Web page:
The Judge's assistant, who did not give his name, told Forum 18 on 20 July that the State Committee was represented in court by the head of its Legal Department, Yusif Askerov. He added that two monitors from European organisations attended the hearing, at least one of them from the Baku Office of the Organisation for Security and Co-operation in Europe (OSCE).

The State Committee lodged the case to liquidate the Church in December 2011. It claimed that the Church had broken the law by failing to apply for the compulsory re-registration following the changes to the Religion Law in 2009. The Church had gained registration with the Justice Ministry in April 1993.

This is the first known enforced liquidation of a religious community since Azerbaijan's harsh Religion Law was adopted in 2009. If the liquidation ruling goes into force, any communal activity the Church undertakes will be illegal and its members subject to prosecution.

The case began under Judge Tahira Asadova of Administrative Economic Court No. 1 on 15 March. On 25 April, Asadova upheld the State Committee's court action to liquidate the Church, as it had not gained the compulsory state re-registration. On 14 May, the Court finally handed down the written verdict – seen by Forum 18. Monitors from the Baku OSCE Office attended successive hearings in the case (see F18News 26 April 2012

At the 17 July appeal hearing, the Church's lawyer Chingiz Zeynalov argued that no reason to liquidate the Church existed, as the only legal grounds for such a move are if a community violates public order, violates human rights or engages in terrorism. He also noted that – despite claims by State Committee legal representative Sabina Allahverdieva in the lower court – the State Committee had only written to the Church once (in 2002), not twice. Zeynalov pointed out that the verdict referred to the 2002 letter although Judge Asadova had said during the original hearings that only evidence since the 2009 Religion Law change would be considered.

State Committee's "artificial" problems

During the appeal hearing, Judge Seyidova asked why the Church did not wish to re-register, as there was no problem doing so. Church lawyer Zeynalov pointed out that the State Committee "artificially" creates problems to block the registration or re-registration of communities it does not like. He noted that only a handful of Protestant Christian communities have gained the compulsory re-registration since 2009, one of them – Word of Life Church – only after winning a case in court.

Zeynalov told the court that the Church has had registration since 1993 and to undergo re-registration would in effect deprive the Church of its history and name. He added that under the 2009 Religion Law, fifty adult citizen founders are now needed and that no state notary's office can fit that many people in at the same time for their application and documents to be notarised. He said that the State Committee's demand that the Church liquidate itself represented state interference in the internal affairs of a religious organisation.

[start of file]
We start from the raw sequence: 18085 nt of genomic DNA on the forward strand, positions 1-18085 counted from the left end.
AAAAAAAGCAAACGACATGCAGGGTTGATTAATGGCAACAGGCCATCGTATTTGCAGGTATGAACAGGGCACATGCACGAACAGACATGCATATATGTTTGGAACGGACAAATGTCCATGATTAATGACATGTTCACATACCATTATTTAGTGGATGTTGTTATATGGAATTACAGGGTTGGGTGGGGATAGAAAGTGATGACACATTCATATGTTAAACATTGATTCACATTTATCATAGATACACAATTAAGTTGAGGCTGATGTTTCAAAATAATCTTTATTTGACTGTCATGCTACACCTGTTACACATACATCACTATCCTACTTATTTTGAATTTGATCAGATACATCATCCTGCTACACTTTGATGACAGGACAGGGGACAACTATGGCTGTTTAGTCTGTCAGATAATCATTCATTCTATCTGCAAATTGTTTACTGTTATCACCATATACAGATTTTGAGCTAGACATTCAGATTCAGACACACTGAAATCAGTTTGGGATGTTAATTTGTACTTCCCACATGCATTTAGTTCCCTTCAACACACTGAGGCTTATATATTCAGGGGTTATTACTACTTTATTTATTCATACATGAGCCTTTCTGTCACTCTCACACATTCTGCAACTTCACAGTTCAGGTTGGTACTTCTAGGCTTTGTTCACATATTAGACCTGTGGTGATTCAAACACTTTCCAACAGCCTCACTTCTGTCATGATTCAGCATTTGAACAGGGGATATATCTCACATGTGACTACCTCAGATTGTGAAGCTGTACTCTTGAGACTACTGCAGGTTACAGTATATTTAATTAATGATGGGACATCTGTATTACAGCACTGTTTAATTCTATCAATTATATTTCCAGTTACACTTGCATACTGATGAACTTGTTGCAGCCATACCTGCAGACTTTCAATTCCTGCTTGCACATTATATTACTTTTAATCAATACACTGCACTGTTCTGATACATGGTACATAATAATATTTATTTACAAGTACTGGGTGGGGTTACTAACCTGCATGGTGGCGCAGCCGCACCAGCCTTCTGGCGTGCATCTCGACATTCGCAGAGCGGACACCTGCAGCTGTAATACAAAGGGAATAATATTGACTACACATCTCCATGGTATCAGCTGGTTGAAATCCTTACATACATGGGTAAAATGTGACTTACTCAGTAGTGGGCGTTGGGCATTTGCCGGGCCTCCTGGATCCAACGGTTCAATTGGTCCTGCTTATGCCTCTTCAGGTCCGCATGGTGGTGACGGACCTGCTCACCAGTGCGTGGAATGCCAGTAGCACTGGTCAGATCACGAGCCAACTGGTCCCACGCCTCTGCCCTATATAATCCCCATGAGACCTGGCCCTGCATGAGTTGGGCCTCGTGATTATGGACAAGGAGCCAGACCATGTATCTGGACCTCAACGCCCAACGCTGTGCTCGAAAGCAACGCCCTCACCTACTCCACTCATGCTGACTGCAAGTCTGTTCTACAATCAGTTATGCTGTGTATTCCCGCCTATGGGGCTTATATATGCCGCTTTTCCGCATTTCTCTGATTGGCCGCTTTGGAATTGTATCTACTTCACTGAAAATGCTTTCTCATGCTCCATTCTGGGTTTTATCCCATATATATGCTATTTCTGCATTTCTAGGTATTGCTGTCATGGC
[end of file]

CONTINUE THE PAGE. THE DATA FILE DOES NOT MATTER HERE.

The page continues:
When Judge Seyidova asked State Committee officials why it had decided that the Church had to be liquidated when the law says the State Committee is not obliged to do so, State Committee official Askerov told the court that Greater Grace Church members had expressed lack of respect to his colleagues. Asked by the Church's lawyer how this alleged lack of respect had been expressed, Askerov said that Allahverdieva (who did not attend the appeal hearing) had complained that when Church representatives had a meeting with her they had smiled when she demanded that they present their re-registration documents.

"Mr Askerov repeated this assertion many times," church members told Forum 18. "We have therefore concluded that the State Committee's liquidation demand is based on the personal prejudicial attitude of its legal specialist, Sabina Allahverdieva."

Forum 18 reached Askerov at the State Committee on 20 July, but he said he was too busy at that moment to be able to speak. Subsequent calls went unanswered.

Appeal resumes 31 July

Greater Grace Church's appeal is set to resume at noon on 31 July, the Baku Appeal Court website notes. The Judge's assistant said that it is not yet known if that will be the final hearing in the case. "Maybe it will continue beyond then," he told Forum 18.

Some church members expressed greater optimism in the wake of the first appeal hearing. They pointed out that the Church's lawyer was able to present the Church's case more fairly than in the lower court and that the Appeal Court appeared to be trying to establish the facts. They were heartened that State Committee official Askerov admitted during the hearing that he and his colleagues felt under pressure from around the world over the case. (END)

For more background information see Forum 18's Azerbaijan religious freedom survey at

More coverage of freedom of thought, conscience and belief in Azerbaijan is at

A compilation of Organisation for Security and Co-operation in Europe (OSCE) freedom of religion or belief commitments can be found at

For a personal commentary, by an Azeri Protestant, on how the international community can help establish religious freedom in Azerbaijan, see

A printer-friendly map of Azerbaijan is available at